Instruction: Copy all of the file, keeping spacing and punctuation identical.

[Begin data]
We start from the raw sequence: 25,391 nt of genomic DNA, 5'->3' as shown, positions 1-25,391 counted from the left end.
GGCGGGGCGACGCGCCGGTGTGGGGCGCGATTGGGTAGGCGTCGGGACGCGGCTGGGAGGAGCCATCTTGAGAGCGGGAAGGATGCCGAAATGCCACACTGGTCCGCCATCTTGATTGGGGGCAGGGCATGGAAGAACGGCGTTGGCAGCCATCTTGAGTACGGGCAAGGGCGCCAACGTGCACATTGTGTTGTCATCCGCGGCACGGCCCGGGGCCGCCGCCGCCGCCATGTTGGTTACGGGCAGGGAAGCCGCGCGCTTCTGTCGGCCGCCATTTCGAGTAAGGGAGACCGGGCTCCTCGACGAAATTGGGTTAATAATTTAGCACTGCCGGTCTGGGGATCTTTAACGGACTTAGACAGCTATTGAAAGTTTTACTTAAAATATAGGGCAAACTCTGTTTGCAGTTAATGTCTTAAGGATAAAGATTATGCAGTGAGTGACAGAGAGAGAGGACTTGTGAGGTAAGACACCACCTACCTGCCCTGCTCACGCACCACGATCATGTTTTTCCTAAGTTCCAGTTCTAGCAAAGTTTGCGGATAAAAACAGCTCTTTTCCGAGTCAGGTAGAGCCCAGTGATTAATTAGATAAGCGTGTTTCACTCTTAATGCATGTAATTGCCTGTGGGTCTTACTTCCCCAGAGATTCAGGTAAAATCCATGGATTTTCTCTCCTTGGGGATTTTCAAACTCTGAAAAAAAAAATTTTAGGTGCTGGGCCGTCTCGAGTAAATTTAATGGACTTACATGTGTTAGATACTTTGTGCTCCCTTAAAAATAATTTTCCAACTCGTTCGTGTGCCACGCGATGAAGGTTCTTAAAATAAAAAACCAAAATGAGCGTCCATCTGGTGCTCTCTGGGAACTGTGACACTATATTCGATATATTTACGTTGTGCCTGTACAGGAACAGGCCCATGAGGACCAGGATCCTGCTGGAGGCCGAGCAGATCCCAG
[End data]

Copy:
We start from the raw sequence: 25,391 nt of genomic DNA, 5'->3' as shown, positions 1-25,391 counted from the left end.
GGCGGGGCGACGCGCCGGTGTGGGGCGCGATTGGGTAGGCGTCGGGACGCGGCTGGGAGGAGCCATCTTGAGAGCGGGAAGGATGCCGAAATGCCACACTGGTCCGCCATCTTGATTGGGGGCAGGGCATGGAAGAACGGCGTTGGCAGCCATCTTGAGTACGGGCAAGGGCGCCAACGTGCACATTGTGTTGTCATCCGCGGCACGGCCCGGGGCCGCCGCCGCCGCCATGTTGGTTACGGGCAGGGAAGCCGCGCGCTTCTGTCGGCCGCCATTTCGAGTAAGGGAGACCGGGCTCCTCGACGAAATTGGGTTAATAATTTAGCACTGCCGGTCTGGGGATCTTTAACGGACTTAGACAGCTATTGAAAGTTTTACTTAAAATATAGGGCAAACTCTGTTTGCAGTTAATGTCTTAAGGATAAAGATTATGCAGTGAGTGACAGAGAGAGAGGACTTGTGAGGTAAGACACCACCTACCTGCCCTGCTCACGCACCACGATCATGTTTTTCCTAAGTTCCAGTTCTAGCAAAGTTTGCGGATAAAAACAGCTCTTTTCCGAGTCAGGTAGAGCCCAGTGATTAATTAGATAAGCGTGTTTCACTCTTAATGCATGTAATTGCCTGTGGGTCTTACTTCCCCAGAGATTCAGGTAAAATCCATGGATTTTCTCTCCTTGGGGATTTTCAAACTCTGAAAAAAAAAATTTTAGGTGCTGGGCCGTCTCGAGTAAATTTAATGGACTTACATGTGTTAGATACTTTGTGCTCCCTTAAAAATAATTTTCCAACTCGTTCGTGTGCCACGCGATGAAGGTTCTTAAAATAAAAAACCAAAATGAGCGTCCATCTGGTGCTCTCTGGGAACTGTGACACTATATTCGATATATTTACGTTGTGCCTGTACAGGAACAGGCCCATGAGGACCAGGATCCTGCTGGAGGCCGAGCAGATCCCAG